The Sciences

Designing Spaceships to Take Us to Distant Solar Systems

Field NotesBy Kate GreeneAug 9, 2013 8:50 PM


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This is the sixteenth in a series of reports from the HI-SEAS simulated Mars mission. Read others in the series here.

A proto-starship built in Belgium in 2013. Credit: Kristof Vrancken On Tuesday, the HI-SEAS crew will step outside our habitat unprotected by mock spacesuits for the first time in four months. The breeze will kiss our cheeks, fresh air will fill our noses and lungs, and if the weather holds, bright light from the sun will shine into our eyes. We’ll have arrived back on Earth. But an interesting thing has happened in the build-up to our reentry. Paradoxically, some of our conversations have veered away from Earth, and even past Mars. We’ve discussed what it would take to build, operate and live on a starship, the kind of craft that steers toward neighbor suns, all the while sustaining generations of people for tens or hundreds of years.

Built to Change

An interview with Angelo Vermeulen in the Belgian magazine Story. These talks have been inspired mainly by our crew commander, Angelo Vermeulen. Angelo is an artist, biologist and space systems researcher from Belgium who firmly believes the iconic Enterprise from Star Trek was mostly wrong. True deep space travel, he believes, will require a different approach from Gene Roddenberry’s vision. Instead of a formal aesthetic and a militaristic command structure, future starships will, first and foremost, be designed with careful integration of three fundamental systems — the technological, the social, and the biological. And, critically, he says, elements of all three systems should be designed to change and optimize over time. This means, for instance, a starship’s material components, its life support systems and the behaviors of the crew — and subsequent, emergent culture — must all live, breathe, and, ultimately, evolve together. Such a design approach, Angelo believes, will make future starships resilient to any conditions they encounter on their journeys. By keeping in mind two concepts — system integration and what he calls “evolvability” — throughout the design process, Angelo claims it could be possible to actually enable a starship and the species that inhabit it to travel for hundreds of years.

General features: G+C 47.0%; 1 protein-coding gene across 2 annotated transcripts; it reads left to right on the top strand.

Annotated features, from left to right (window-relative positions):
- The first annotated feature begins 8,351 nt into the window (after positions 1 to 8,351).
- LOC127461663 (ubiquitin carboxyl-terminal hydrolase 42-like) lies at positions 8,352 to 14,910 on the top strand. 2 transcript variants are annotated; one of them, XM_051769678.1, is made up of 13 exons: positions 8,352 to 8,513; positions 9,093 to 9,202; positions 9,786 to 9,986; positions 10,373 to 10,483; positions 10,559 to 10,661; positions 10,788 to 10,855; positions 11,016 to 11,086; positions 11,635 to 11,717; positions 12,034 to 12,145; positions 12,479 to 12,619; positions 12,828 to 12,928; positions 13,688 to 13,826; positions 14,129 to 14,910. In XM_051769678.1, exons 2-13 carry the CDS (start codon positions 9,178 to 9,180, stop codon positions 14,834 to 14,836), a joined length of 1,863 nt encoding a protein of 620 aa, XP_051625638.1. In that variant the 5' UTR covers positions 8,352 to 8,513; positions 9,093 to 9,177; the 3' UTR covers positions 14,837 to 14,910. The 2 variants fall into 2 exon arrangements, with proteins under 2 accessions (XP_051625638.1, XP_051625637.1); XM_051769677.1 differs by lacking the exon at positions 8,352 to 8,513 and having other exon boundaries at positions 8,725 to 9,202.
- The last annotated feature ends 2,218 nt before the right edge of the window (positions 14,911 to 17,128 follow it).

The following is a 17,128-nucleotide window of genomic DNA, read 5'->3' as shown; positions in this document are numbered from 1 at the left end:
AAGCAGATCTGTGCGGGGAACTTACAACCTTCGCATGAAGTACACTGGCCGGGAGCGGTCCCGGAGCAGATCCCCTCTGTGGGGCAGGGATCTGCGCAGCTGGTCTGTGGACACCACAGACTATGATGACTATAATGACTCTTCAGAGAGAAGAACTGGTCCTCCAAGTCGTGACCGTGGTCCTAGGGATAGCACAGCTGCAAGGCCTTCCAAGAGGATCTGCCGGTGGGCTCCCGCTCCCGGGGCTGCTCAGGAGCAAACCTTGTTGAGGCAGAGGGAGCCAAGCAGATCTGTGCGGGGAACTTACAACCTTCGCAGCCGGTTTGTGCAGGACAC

Adaptable Spaceships

To the average engineer, all this integration and resilience might sound like a tall order. So-called evolvable systems are, after all, still in their early days. One simple example of such an approach can be found in the iPhone’s autocorrect feature. The software, meant to help make typing on small touch screens easier by predicting a word before it’s completed, is famous for inserting incorrect guesses and embarrassing senders of text messages worldwide. A starship designer should be advised to avoid such unreliable algorithms. Angelo is optimistic, however, that the sort of complex, adaptable systems needed for starships could be feasible soon. And he’s not alone. Next month in Houston, the 100 Year Starship Public Symposium will gather scientists, designers, engineers and artists to discuss all sorts of technological, social and biological challenges to building and living in starships. The symposium’s topics include agriculture, energy systems, and the evolution of culture and governance, which, of course, have implications here at home as well as on spaceships.